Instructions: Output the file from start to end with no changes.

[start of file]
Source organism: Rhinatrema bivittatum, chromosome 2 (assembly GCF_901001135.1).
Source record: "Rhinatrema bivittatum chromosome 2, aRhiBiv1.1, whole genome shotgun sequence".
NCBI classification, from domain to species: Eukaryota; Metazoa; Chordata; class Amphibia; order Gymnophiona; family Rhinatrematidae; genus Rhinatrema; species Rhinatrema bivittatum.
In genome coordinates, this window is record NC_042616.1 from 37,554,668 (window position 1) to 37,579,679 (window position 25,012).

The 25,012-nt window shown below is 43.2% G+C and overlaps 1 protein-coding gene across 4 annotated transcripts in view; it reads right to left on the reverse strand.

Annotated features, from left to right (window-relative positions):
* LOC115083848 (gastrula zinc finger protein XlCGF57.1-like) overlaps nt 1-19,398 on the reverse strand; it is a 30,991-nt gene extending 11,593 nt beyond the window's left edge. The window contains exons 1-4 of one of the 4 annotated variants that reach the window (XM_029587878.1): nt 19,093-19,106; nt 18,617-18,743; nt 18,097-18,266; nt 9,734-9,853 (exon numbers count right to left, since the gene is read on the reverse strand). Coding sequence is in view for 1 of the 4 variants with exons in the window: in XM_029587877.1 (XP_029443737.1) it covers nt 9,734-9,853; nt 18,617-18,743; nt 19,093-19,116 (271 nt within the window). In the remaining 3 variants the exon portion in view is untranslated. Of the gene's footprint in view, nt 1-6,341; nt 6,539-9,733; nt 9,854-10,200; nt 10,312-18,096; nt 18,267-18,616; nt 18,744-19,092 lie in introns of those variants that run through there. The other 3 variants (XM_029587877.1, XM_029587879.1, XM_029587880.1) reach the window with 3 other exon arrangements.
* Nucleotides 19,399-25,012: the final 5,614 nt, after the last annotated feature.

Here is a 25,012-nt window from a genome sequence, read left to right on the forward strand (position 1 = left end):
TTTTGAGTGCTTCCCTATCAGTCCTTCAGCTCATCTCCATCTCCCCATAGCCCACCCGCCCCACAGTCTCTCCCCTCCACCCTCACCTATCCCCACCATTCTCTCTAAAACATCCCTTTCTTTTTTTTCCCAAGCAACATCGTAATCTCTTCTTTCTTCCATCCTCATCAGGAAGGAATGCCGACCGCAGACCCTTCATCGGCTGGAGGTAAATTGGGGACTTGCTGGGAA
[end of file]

Source organism: Rhinatrema bivittatum, chromosome 2 (assembly GCF_901001135.1).
Source record: "Rhinatrema bivittatum chromosome 2, aRhiBiv1.1, whole genome shotgun sequence".
NCBI classification, from domain to species: Eukaryota; Metazoa; Chordata; class Amphibia; order Gymnophiona; family Rhinatrematidae; genus Rhinatrema; species Rhinatrema bivittatum.
In genome coordinates, this window is record NC_042616.1 from 37,554,668 (window position 1) to 37,579,679 (window position 25,012).

The 25,012-nt window shown below is 43.2% G+C and overlaps 1 protein-coding gene across 4 annotated transcripts in view; it reads right to left on the reverse strand.

Annotated features, from left to right (window-relative positions):
* LOC115083848 (gastrula zinc finger protein XlCGF57.1-like) overlaps nt 1-19,398 on the reverse strand; it is a 30,991-nt gene extending 11,593 nt beyond the window's left edge. The window contains exons 1-4 of one of the 4 annotated variants that reach the window (XM_029587878.1): nt 19,093-19,106; nt 18,617-18,743; nt 18,097-18,266; nt 9,734-9,853 (exon numbers count right to left, since the gene is read on the reverse strand). Coding sequence is in view for 1 of the 4 variants with exons in the window: in XM_029587877.1 (XP_029443737.1) it covers nt 9,734-9,853; nt 18,617-18,743; nt 19,093-19,116 (271 nt within the window). In the remaining 3 variants the exon portion in view is untranslated. Of the gene's footprint in view, nt 1-6,341; nt 6,539-9,733; nt 9,854-10,200; nt 10,312-18,096; nt 18,267-18,616; nt 18,744-19,092 lie in introns of those variants that run through there. The other 3 variants (XM_029587877.1, XM_029587879.1, XM_029587880.1) reach the window with 3 other exon arrangements.
* Nucleotides 19,399-25,012: the final 5,614 nt, after the last annotated feature.

Here is a 25,012-nt window from a genome sequence, read left to right on the forward strand (position 1 = left end):
TTTTGAGTGCTTCCCTATCAGTCCTTCAGCTCATCTCCATCTCCCCATAGCCCACCCGCCCCACAGTCTCTCCCCTCCACCCTCACCTATCCCCACCATTCTCTCTAAAACATCCCTTTCTTTTTTTTCCCAAGCAACATCGTAATCTCTTCTTTCTTCCATCCTCATCAGGAAGGAATGCCGACCGCAGACCCTTCATCGGCTGGAGGTAAATTGGGGACTTGCTGGGAA